Tackling the Digital Divide: The Shift from Access to Capacity

Tackling the Digital Divide: The Shift from Access to Capacity

Mark Liptrott (Edge Hill University, Ormskirk, UK)
DOI: 10.4018/IJPADA.2016010105
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A focus of daily life in the UK now revolves around the adoption of technology and the impact of Internet based technology raises issues of the digital divide, knowledge divide, social empowerment and socio economic effects. This paper focuses on the impact of the UK government's policy, ‘digital by default', on individuals with limited IT skills living in an area of deprivation. Following a review of prior research, the paper analyses data from semi structured interviews with progression support workers in their roles supporting individuals in their use of computers to find employment. Research results identify barriers inhibiting individuals from using IT and the discussion reflects whether the inclusion of concepts of Rogers' Diffusion of Innovations theory into the design of the ‘digital by default' policy has the potential to address the digital divide. The Conclusion draws on the research results to recommend a revised policy strategy.
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1. Introduction

This paper discusses the aspect of UK policy, ‘digital by default’, which requires individuals who need access to services to interact with computers to achieve a goal, in this case employment. The focus of this paper is to identify barriers to the strategic use of computers to enhance life chances through employment. It supports the notion that digital exclusion impacts on socio-economic equality and recommends strategies based on Rogers’ Diffusion Of Innovations theory (2003) to address those barriers. The paper posits that the inclusion of concepts from Rogers’ Diffusion of Innovations theory (2003) into the design of the policy would address issues impacting on individuals’ skills/motivation to use computers. The assumption within Rogers’ (2003) theory holds that it is possible to alter voluntary innovation adoption behaviour to enhance diffusion of an innovation.

In 2012 the UK Coalition government introduced the policy ‘digital by default’, a strategy designed to provide transactional digital services that are clear and convenient through one government portal. This ‘digital by default’ programme is supplemented by ‘digital assistance’ a more conventional means of communication for those unable/unwilling to use digital methods (Government Digital Strategy, 2012). A major part of this strategy is Universal Jobmatch where clients are required to search for employment and track their job seeking activities on-line in order to qualify for benefit payments. There is also the move to a new benefits system, Universal Credit, a reform of the welfare payments system designed to simplify the system for people in and out of work (Shelter 2012). New claimants will be expected to claim and manage their accounts online. It is planned that new claimants will begin to claim from October 2013 and existing claimants will be phased onto the new system by 2017 (DWP, 2012). The expansion of the full Universal Credit to the north west of England will begin in June 2014 and in the area of the research, on September 15th, 2014. It will gradually involve all the job centres before being rolled out to 1 in 8 job centre across the country (DWP, 2014).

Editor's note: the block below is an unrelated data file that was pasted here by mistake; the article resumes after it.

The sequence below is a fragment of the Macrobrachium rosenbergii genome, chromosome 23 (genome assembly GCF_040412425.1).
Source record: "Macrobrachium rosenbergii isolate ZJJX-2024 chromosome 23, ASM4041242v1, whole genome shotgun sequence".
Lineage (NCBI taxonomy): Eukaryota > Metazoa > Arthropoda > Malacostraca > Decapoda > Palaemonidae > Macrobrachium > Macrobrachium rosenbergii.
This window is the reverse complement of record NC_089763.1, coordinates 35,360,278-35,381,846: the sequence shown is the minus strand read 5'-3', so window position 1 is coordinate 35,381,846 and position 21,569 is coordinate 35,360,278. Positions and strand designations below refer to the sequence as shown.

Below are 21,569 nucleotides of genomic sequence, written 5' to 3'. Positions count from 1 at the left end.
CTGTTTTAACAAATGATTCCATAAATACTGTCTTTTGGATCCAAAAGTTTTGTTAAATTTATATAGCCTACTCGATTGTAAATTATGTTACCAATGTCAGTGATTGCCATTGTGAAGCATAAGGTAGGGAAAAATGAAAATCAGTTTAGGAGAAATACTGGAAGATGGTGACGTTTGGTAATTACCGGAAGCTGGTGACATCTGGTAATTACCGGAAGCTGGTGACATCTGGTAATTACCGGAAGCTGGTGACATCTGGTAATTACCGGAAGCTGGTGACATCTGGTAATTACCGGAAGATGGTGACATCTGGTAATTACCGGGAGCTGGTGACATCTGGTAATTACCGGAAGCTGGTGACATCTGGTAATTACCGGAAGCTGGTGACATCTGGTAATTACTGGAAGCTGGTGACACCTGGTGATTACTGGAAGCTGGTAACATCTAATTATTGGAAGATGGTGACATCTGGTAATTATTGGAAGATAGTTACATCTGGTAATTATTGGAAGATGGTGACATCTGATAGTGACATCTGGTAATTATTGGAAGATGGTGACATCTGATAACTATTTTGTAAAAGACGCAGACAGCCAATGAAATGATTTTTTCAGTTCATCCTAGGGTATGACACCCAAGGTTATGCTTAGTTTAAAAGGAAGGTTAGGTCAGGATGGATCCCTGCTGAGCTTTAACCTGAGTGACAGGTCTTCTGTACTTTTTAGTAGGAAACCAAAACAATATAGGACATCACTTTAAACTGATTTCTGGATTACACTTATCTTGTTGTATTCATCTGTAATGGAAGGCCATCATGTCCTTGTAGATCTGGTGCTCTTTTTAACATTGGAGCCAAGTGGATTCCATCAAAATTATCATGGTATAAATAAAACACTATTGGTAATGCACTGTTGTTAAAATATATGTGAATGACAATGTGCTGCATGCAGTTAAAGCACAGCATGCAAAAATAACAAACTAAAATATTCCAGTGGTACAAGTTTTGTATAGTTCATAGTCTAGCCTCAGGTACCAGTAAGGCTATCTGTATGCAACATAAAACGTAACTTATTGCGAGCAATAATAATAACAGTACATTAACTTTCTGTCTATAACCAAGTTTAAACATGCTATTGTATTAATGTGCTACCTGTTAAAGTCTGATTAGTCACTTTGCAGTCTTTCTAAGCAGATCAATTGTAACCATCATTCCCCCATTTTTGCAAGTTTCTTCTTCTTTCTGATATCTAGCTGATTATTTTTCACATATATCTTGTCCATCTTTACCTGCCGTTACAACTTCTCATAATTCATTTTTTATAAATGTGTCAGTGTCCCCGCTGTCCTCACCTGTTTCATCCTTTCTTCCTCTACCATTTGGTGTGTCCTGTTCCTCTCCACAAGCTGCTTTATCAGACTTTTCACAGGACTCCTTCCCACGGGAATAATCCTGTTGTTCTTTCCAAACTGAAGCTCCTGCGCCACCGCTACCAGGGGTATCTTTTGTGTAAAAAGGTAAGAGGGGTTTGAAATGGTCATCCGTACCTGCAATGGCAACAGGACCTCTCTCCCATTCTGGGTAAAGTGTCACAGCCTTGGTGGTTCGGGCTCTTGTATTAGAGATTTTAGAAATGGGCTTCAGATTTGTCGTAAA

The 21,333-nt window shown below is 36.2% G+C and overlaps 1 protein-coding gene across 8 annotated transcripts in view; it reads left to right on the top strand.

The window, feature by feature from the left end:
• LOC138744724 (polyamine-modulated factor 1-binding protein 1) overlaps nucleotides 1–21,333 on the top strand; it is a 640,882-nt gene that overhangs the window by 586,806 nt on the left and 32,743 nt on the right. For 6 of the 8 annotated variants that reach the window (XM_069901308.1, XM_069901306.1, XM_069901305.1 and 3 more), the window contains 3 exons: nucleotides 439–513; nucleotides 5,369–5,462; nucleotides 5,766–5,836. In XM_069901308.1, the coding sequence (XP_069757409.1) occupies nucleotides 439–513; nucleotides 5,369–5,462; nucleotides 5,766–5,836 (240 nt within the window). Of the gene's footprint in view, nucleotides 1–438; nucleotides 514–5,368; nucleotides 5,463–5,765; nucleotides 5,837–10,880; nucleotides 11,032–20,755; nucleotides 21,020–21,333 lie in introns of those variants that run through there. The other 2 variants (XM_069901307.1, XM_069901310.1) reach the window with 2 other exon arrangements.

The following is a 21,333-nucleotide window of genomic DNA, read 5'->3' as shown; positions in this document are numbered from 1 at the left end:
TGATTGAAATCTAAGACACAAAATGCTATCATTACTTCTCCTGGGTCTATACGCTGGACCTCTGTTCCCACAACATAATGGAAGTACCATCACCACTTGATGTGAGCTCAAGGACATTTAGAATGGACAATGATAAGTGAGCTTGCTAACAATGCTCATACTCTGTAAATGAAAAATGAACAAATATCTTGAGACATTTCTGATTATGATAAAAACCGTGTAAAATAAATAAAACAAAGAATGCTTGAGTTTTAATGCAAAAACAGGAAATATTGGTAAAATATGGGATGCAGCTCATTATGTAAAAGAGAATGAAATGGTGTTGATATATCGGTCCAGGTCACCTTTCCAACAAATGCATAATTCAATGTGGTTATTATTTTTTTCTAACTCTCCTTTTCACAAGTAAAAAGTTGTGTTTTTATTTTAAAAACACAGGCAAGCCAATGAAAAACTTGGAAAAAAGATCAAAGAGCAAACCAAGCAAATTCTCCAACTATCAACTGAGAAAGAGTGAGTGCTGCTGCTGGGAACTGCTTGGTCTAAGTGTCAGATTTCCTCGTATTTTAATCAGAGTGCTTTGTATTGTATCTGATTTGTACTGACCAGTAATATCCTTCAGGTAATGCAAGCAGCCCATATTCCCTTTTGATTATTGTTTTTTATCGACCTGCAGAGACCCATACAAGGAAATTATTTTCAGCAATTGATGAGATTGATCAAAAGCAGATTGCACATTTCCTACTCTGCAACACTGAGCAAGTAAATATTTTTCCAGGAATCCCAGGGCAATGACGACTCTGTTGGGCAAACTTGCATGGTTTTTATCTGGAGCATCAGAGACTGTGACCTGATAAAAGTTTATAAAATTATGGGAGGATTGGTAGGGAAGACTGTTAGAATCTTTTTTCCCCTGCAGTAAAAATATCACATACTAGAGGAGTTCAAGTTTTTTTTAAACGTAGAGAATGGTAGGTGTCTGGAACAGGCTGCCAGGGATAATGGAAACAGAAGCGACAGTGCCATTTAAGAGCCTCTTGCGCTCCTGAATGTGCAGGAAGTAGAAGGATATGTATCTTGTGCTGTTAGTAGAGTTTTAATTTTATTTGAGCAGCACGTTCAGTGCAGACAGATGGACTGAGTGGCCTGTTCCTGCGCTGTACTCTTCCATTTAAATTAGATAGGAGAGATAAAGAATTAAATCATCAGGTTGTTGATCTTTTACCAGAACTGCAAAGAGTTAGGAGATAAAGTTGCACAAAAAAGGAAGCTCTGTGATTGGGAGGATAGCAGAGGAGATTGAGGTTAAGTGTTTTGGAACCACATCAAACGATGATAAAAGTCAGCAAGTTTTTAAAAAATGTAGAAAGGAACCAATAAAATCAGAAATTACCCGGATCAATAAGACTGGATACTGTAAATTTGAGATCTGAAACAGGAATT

A primary concern as this radical policy is implemented centres on the claimants’ capacity to use technology, as the use of alternative services to help those unable to access online services will be kept to a minimum (Rotik & Perry, 2012; Welfare Reform Bill Universal Credit Equality Impact Assessment, 2011). The social impact of the new policy has the potential to exacerbate the social exclusion aspect of the digital divide due to the difference in individuals’ IT skills levels.

This research was underpinned by a review of prior research to identify issues inhibiting the use of computers. The empirical phase analysed issues from the perspective of progression support workers tackling deprivation by offering advice/guidance helping individuals to find employment through the use of IT. These respondents are based in Skelmersdale, Lancashire. It was a small mining town until the establishment of the New Town in 1961 designed to accommodate population overspill from Liverpool and Merseyside. It is now the largest and most densely populated settlement in the borough of West Lancashire, with a population of almost 41,000 in 2011. However, the town has not reached its originally planned size of 80,000 (West Lancashire Highways Master Plan, 2014). It is a significant 'hot spot' of deprivation, being the most deprived area in the borough of West Lancashire with 14 of its 23 Lower Super Output Areas (LSOAs) featuring in the top 20% most deprived areas of the country (CLG, 2010). There is a link between digital engagement and material deprivation with distinct regional variations which have implications for digital policy implementation. While deprivation is not a static state, digital exclusion impacts on access to services (Longley & Singleton, 2009). The respondents deal daily with difficulties faced by claimants in using computers to search for employment. This paper suggests that concepts from Rogers’ theory (2003) once reflected in a revised policy design may offer a solution to barriers impacting on the acquisition of basic IT skills.

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